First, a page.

We can and should be attacking the net a LOT more as rec players

Discussion in 'Tennis Tips/Instruction' started by Power Player, Mar 3, 2014.

  1. mawashi

    mawashi Hall of Fame

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    That's true however, there must be a thought pattern rather then just rushing cus when I'm at the net my mind goes blank like a deer caught in the headlights.

    It's like I'm here... now what? My game isn't just bashing and I rely a lot on changing direction of shots so the idea of getting to the net without working out a strategy is difficult.
     
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  2. bt johnson

    bt johnson Rookie

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    Volleys are easy, super easy. People just make things too complicated sometimes. If you volley with your legs, keep your racquet out in front and watch your contact point then you won't miss your volleys. People try and use their eyes to dictate where the volleys go.

    Most people think they drive a car with their eyes too. You steer with your hands, not your eyes. Volleying is the same principle.
     
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  3. Say Chi Sin Lo

    Say Chi Sin Lo Legend

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    That's because the bulk of today's tennis player are either self-taught, taught by tennis-on-TV, or they're too arrogant to take lessons. I think it's seriously hard to execute sound net play if you haven't been taught the proper technique on volleys.

    Not that I'm calling anyone out here, but a LOT of people live and breathe by the pros and how they play. For the past decade or so, tennis on TV has been dominated by baseline plays, and they also see what happens when these pros go up to the net: that is, they are likely to lose the point. We all know baseline bashing is a whole lot easier than net play.

    BUT! We are not pros, we don't come close to a fraction of the pros' pace, precision, and angle. So, for those of us who are remotely comfortable at the net, OWN IT! Because we're not dealing with those passing shots all the time. Some of you guys said that the constant net rushing creates pressure on your opponent, that is so true and I am so glad that it's been brought up.

    Another thing I want to point out is that, you may not even have to hit a great volley to win a point. Because the ball goes back to your opponent so much faster, most people don't have the sound footwork and balance to quickly reload and hit another shot, let alone pass you if given a 2nd chance.

    Last thing, who here likes to forces their opponent up to the net? It's awesome to see your opponent s*** bricks if s/he is forced up to the net and can't handle a volley. :twisted:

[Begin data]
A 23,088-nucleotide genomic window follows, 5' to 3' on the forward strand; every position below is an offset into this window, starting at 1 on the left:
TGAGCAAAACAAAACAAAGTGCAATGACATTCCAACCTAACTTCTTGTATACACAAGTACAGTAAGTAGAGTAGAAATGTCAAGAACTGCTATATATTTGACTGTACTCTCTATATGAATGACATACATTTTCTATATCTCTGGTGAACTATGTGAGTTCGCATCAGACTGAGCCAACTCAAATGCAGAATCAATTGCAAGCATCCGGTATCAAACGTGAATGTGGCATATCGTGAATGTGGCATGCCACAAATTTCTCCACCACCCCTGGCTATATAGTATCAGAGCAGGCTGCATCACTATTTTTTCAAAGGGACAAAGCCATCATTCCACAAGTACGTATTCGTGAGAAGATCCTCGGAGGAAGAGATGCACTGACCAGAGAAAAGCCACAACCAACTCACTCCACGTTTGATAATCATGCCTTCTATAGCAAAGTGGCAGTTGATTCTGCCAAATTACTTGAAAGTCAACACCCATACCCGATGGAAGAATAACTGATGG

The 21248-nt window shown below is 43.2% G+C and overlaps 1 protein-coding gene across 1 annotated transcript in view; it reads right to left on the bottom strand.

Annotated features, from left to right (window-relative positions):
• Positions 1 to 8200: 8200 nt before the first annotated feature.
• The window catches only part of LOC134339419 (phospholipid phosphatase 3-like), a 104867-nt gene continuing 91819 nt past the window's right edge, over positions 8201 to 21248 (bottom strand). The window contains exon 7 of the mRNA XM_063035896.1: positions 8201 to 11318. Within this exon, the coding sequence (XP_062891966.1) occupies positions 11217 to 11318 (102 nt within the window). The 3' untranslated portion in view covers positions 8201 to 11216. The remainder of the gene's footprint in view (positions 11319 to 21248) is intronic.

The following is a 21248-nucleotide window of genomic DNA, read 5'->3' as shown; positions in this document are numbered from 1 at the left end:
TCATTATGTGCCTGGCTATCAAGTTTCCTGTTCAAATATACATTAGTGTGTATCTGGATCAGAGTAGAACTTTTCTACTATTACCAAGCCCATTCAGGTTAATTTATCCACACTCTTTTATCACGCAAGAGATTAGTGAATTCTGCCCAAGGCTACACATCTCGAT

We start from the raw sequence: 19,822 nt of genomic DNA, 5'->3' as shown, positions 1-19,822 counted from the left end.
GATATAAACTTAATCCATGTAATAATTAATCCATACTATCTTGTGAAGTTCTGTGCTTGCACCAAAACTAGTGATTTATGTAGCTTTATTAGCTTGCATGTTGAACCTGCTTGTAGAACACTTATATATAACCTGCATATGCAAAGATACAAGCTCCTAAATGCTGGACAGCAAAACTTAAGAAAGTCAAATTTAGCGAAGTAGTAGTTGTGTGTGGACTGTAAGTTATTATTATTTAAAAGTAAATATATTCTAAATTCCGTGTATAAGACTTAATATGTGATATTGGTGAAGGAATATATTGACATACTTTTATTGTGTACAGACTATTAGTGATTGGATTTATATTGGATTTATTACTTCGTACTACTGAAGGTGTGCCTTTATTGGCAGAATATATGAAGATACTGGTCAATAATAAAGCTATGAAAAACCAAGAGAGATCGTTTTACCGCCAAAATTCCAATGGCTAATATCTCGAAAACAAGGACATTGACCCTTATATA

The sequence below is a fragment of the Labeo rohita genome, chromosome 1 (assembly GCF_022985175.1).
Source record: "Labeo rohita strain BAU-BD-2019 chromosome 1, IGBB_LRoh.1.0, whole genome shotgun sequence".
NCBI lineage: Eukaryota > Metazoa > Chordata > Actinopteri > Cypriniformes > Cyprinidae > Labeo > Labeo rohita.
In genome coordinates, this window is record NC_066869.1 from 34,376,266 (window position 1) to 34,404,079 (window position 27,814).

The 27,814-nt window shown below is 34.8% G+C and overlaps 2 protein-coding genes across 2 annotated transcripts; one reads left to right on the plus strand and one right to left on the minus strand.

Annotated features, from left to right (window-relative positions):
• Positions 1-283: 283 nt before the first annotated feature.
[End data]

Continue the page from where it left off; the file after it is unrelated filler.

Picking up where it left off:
Great thread.
     
    #53
  4. GuyClinch

    GuyClinch Hall of Fame

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    True. But you are looking at the wrong half of the equation. You have to hit an approach or half volley to get to the net. And then you have to hit an overhead (likely against lower level players) or a tough volley to win the point (against higher level players).

    Yes going to the net gives you more winners - but you make more errors. This holds true even at the pro level. Dent was one of the few guys who would really win a lot of points with winners.
     
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  5. Say Chi Sin Lo

    Say Chi Sin Lo Legend

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    ... I assumed people realized that, to get to the net, you'd have to hit a decent approach shot and/or pick up a half volley on your way to the net.

    Also, I was just backing up the claims of applying pressure on the opponent.
     
    #55
  6. rosewall4ever

    rosewall4ever Semi-Pro

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    Blasting them off from the baseline shouldn't a tactic either. The consensus as i have been told and followed has always been to unbalance them in the baseline, attack midcourt/service line, then finish/end the point with a deep/ short angle at the net - that has always been th premise in tennis
     
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  7. boramiNYC

    boramiNYC Hall of Fame

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    OP has a point. Coming to the net is a more efficient way of playing tennis. And in physical standpoint makes you move in more variety of ways which could be healthier and less injury prone. It's not an easy skill to master coming to the net but it just is a better tennis to strive for.
     
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  8. Sir Shankalot

    Sir Shankalot Rookie

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    Nice thread.

    I have always made a point of spending at least 15 minutes every practice session doing volleys and overheads, so I am comfortable at the net. However, in real points my net game has been pretty ineffective.

    Very recently I had an "aha moment" as to why this is so: put simply, I am fine once I am at the net but getting there is a problem. The issue has been poor footwork on approach shots (either running through them or stopping altogether) and then lack of decisive movement after the approach shot to get to the net quickly.

    So I'm now working on this with a targeted drill, with my hitting partner feeding from a basket on the other side of the court.

    Shot 1: Partner feeds me a regular rally ball, I reply with an aggressive groundstroke to his backhand corner.